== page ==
So began the Virus Wars of 2004. It would pit the new breed of for-profit virus writers against an idealistic German teenager. Collateral damage would reverberate around the globe: tens of millions of PCs compromised; hospitals, banks, and transportation systems briefly knocked out. The world would never be the same. After 2004, hacking would become almost exclusively a for-profit criminal exercise, and the Internet-the emergent information superhighway-would become a thoroughfare of thieves. It would start with an innocuous-looking sliver of e-mail moving across the Internet in Australia and New Zealand on January 19, 2004, a Monday morning. It was the beginning of a new workweek. Windows PC users in the Southern Hemisphere logged on to company computers and began absentmindedly cleaning out e-mail in-boxes left dormant over the weekend. Thousands hastily clicked open the e-mail marked “Hi” and read this message:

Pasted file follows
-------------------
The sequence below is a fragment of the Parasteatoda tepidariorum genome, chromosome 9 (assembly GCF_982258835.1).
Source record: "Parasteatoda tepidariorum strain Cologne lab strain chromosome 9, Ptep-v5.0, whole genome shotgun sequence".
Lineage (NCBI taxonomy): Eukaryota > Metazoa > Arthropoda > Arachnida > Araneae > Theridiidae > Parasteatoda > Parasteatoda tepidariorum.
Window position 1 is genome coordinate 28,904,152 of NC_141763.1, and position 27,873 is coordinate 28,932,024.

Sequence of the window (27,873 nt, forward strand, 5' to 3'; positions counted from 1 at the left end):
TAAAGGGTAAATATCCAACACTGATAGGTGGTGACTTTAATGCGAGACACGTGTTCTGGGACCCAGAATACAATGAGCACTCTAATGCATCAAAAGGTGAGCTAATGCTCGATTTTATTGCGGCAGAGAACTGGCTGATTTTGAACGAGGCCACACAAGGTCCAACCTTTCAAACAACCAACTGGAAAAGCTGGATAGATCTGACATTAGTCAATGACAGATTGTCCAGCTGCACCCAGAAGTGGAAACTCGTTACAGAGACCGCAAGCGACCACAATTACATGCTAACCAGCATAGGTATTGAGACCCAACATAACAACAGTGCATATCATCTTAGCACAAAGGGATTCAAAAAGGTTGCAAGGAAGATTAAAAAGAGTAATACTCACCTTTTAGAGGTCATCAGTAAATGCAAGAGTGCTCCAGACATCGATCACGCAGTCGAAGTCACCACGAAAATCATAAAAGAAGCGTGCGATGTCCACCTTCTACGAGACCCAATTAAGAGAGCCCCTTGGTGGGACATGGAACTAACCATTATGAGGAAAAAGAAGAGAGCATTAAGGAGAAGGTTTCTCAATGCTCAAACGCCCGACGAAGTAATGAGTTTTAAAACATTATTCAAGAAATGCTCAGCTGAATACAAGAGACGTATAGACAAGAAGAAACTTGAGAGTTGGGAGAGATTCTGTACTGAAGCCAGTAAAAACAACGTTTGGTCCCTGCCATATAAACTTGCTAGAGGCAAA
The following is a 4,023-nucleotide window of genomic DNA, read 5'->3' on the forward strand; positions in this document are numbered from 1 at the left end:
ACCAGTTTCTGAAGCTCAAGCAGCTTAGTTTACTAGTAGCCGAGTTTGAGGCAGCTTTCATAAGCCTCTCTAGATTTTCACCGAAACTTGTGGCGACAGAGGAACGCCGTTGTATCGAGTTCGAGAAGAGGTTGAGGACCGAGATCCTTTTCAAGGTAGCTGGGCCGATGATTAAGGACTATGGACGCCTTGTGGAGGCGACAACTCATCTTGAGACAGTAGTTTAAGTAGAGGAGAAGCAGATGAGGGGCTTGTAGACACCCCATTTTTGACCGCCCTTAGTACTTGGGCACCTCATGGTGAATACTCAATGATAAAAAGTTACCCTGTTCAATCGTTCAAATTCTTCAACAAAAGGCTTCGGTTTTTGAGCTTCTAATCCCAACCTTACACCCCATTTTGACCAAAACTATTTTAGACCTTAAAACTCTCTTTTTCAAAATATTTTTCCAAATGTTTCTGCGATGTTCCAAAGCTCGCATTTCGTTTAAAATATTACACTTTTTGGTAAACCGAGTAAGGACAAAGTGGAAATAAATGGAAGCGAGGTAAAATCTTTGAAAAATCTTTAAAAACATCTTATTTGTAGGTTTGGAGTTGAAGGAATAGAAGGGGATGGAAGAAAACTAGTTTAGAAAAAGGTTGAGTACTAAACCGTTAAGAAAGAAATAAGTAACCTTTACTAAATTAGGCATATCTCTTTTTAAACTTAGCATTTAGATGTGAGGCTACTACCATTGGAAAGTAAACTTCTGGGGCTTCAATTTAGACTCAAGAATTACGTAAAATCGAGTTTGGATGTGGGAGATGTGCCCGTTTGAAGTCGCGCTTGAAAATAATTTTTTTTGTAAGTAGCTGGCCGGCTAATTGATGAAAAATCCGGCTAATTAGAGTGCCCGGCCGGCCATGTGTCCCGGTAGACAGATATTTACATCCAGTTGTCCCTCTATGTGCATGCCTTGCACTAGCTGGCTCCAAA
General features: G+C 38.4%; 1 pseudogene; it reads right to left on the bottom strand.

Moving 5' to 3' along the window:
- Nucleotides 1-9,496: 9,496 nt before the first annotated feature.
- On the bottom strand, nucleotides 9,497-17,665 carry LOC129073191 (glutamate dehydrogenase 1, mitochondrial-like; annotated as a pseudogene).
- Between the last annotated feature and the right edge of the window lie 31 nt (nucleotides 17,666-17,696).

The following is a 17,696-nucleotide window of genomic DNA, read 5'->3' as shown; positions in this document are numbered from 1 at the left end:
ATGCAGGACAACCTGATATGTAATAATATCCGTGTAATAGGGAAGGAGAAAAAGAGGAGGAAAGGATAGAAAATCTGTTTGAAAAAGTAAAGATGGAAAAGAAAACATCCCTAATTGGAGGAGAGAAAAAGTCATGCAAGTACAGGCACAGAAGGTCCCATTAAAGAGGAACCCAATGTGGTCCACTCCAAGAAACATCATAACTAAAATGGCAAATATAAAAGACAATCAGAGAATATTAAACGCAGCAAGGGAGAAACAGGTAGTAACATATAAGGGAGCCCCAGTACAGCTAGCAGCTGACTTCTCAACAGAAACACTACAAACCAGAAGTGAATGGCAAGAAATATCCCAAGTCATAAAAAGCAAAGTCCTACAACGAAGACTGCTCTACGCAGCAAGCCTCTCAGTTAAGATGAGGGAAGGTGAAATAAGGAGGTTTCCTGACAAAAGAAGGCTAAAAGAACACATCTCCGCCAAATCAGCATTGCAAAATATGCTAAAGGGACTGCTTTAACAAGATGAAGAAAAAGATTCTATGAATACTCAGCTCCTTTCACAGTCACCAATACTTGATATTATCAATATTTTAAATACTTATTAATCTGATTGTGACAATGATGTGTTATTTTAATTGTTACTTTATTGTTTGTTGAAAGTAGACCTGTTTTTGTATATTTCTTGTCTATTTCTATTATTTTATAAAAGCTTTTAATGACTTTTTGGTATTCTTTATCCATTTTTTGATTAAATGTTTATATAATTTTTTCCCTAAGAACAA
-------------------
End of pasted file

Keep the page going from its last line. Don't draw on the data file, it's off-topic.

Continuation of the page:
Test =)

Dhygvlueqqh

Test, yep.

Lulled into thinking this was some sort of techie-looking test required for one vague reason or another, many took the next step and clicked on the attached icon, a Windows calculator, with the file name:

otnvvjevrg.exe

A functioning calculator, indeed, popped up on the screen. Unseen, a virus, dubbed Bagle.A, went to work. Bagle.A efficiently replicated itself to every e-mail address it could find on the infected PC and quietly opened a back door through which the intruder could return later and install a proxy server. After spreading for two weeks, Bagle.A-like the early variants of SoBig-went dormant. On January 26, a much more aggressive e-mail virus grabbed the spotlight in America. Craig Schmugar was one of the first to see it spreading. A virus research manager … more